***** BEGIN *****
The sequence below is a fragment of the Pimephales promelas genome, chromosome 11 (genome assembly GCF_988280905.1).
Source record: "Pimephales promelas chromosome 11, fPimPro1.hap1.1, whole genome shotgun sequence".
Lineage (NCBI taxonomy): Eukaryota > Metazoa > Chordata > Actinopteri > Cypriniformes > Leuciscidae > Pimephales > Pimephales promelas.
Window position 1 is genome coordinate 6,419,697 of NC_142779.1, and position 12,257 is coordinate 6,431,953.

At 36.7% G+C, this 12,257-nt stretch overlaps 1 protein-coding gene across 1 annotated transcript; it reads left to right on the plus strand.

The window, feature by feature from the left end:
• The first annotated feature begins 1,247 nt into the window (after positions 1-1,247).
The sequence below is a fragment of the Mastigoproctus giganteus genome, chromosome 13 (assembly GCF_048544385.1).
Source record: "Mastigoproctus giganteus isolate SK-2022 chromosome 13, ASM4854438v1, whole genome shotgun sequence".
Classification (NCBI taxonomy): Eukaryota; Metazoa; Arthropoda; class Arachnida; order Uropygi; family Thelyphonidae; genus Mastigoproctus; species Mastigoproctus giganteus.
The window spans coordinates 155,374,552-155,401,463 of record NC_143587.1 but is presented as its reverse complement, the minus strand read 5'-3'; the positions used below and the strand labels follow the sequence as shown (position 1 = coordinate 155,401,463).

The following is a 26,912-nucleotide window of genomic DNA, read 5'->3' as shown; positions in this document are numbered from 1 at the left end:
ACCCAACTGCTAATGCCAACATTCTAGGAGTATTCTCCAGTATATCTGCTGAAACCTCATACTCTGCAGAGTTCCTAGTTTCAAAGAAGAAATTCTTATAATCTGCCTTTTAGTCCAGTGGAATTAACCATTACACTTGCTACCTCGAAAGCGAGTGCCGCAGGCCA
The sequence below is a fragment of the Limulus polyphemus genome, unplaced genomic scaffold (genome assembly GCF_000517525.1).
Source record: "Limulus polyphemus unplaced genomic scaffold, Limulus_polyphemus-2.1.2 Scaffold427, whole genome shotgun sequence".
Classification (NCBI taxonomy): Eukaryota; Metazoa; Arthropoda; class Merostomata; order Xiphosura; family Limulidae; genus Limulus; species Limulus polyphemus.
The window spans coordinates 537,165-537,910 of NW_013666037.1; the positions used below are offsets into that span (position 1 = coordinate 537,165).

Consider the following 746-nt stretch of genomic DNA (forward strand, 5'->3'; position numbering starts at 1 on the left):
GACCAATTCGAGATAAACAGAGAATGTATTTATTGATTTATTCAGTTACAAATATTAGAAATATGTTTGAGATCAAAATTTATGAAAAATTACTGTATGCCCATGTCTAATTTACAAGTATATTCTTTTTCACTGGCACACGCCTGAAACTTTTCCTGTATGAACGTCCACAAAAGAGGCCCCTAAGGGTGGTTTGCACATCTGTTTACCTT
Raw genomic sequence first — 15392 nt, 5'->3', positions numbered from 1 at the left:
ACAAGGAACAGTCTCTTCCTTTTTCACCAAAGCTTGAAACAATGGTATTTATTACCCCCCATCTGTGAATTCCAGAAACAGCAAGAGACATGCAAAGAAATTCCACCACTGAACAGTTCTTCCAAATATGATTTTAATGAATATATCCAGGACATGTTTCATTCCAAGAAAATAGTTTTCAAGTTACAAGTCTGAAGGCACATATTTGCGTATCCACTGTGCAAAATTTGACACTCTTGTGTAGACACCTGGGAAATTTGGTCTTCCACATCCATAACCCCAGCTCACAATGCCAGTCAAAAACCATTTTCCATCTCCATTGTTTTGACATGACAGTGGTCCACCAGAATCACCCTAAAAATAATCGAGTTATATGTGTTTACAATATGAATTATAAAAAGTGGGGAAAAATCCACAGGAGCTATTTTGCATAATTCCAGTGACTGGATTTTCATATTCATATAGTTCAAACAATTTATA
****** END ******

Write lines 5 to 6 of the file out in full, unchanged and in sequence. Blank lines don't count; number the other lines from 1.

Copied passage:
At 36.7% G+C, this 12,257-nt stretch overlaps 1 protein-coding gene across 1 annotated transcript; it reads left to right on the plus strand.

The window, feature by feature from the left end: